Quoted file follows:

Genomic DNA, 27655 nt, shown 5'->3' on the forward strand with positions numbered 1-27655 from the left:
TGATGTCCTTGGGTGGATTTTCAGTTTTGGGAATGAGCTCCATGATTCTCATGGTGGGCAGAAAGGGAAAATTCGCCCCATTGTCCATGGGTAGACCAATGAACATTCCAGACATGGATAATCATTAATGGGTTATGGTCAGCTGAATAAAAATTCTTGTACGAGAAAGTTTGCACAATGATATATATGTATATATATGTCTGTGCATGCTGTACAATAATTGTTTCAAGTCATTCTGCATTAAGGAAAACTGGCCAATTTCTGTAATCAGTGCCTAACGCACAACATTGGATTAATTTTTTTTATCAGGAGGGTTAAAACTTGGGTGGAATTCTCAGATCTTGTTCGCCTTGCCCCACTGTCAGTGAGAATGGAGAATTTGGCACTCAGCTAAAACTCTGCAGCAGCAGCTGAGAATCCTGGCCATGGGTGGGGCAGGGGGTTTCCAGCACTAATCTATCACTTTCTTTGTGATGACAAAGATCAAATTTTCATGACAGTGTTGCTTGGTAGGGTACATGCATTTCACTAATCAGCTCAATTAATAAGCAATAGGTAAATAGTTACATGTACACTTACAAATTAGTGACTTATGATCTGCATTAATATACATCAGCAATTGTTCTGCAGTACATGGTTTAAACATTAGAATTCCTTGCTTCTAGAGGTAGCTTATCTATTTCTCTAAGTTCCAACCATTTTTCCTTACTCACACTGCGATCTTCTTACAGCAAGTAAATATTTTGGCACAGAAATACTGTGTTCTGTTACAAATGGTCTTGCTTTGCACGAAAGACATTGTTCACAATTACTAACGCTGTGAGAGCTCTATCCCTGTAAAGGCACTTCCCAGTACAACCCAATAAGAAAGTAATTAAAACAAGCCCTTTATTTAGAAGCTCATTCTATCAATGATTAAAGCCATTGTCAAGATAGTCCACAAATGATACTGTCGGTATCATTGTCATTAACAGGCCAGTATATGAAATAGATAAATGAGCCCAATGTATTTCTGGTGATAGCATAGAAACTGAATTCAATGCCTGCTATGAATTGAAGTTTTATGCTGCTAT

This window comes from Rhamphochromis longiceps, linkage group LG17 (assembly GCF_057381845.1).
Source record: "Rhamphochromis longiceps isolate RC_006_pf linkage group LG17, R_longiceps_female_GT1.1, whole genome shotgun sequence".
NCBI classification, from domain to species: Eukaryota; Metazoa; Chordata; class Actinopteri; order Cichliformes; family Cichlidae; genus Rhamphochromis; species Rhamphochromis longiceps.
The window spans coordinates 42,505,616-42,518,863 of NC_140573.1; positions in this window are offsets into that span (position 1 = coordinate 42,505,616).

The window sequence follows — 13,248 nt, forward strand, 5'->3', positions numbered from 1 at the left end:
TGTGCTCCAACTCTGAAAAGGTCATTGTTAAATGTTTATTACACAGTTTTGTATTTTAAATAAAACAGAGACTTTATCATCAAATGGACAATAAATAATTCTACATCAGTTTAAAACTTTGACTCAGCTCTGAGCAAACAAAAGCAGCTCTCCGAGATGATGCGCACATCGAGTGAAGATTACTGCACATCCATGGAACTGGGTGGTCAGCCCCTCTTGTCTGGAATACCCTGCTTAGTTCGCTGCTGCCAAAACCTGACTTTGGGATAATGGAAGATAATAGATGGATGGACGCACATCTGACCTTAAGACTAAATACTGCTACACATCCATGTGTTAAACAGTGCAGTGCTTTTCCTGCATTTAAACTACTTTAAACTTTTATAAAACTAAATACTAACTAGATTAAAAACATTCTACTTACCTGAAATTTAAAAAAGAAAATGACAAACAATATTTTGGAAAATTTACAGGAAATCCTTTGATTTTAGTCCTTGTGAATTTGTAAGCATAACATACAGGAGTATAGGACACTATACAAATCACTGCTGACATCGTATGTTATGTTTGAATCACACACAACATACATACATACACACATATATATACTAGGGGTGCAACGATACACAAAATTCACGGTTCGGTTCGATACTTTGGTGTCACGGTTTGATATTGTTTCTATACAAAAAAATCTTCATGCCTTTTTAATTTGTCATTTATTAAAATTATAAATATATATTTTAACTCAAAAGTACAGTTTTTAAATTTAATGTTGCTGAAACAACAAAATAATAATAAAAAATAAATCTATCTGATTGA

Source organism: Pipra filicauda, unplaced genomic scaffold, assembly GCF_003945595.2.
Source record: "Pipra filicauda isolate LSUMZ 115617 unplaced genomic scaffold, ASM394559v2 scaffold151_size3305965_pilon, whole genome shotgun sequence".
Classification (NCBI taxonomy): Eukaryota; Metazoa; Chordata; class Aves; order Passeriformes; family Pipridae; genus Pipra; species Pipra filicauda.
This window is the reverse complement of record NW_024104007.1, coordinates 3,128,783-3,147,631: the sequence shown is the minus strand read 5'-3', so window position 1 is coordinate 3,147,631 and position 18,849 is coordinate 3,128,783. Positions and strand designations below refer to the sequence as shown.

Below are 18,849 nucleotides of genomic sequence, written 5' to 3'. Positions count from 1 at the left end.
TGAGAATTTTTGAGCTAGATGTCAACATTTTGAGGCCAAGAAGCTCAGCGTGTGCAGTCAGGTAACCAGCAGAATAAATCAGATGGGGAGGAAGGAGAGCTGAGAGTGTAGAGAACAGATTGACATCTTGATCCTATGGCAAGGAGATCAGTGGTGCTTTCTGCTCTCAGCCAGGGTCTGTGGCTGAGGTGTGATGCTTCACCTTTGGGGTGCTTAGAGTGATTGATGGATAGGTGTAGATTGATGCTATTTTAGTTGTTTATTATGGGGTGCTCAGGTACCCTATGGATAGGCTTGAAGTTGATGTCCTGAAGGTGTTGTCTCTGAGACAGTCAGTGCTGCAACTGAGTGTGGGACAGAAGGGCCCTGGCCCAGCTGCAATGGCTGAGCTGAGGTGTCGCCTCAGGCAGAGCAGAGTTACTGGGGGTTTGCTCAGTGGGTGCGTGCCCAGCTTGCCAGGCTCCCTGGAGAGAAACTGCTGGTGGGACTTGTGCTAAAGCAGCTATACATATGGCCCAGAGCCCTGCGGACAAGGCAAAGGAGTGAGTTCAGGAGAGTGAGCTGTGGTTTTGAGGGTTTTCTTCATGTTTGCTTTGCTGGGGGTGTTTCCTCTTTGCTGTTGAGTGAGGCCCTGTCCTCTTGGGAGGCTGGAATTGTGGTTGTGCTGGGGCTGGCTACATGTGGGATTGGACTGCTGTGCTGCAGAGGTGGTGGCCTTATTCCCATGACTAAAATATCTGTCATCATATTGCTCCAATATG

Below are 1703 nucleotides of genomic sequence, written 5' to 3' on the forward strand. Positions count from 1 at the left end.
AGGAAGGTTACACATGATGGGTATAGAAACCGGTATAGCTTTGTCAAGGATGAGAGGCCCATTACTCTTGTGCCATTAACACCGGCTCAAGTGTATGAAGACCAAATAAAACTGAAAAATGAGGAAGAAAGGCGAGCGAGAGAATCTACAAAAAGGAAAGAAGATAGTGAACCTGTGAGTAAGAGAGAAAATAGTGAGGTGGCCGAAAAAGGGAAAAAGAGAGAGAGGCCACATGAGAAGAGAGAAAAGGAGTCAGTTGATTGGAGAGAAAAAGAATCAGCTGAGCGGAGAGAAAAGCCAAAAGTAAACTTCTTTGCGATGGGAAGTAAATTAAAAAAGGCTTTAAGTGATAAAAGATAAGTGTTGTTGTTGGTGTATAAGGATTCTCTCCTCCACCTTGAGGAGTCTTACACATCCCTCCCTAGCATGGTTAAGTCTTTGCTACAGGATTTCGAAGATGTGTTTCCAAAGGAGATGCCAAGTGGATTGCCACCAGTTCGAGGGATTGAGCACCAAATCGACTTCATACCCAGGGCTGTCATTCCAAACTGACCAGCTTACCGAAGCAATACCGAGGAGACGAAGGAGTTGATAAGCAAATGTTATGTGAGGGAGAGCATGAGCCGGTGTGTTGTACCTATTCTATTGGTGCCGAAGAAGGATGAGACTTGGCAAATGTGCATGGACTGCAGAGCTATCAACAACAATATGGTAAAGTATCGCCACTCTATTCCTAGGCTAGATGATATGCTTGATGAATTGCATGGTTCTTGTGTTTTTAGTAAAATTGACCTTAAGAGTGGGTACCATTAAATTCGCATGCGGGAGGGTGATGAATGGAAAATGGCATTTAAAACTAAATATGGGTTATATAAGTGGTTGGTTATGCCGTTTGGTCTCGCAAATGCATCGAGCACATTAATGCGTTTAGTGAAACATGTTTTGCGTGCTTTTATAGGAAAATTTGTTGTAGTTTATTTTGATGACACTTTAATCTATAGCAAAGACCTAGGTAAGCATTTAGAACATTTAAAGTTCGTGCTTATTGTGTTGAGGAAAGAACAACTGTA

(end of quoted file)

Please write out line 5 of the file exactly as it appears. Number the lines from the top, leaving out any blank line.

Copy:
NCBI classification, from domain to species: Eukaryota; Metazoa; Chordata; class Actinopteri; order Cichliformes; family Cichlidae; genus Rhamphochromis; species Rhamphochromis longiceps.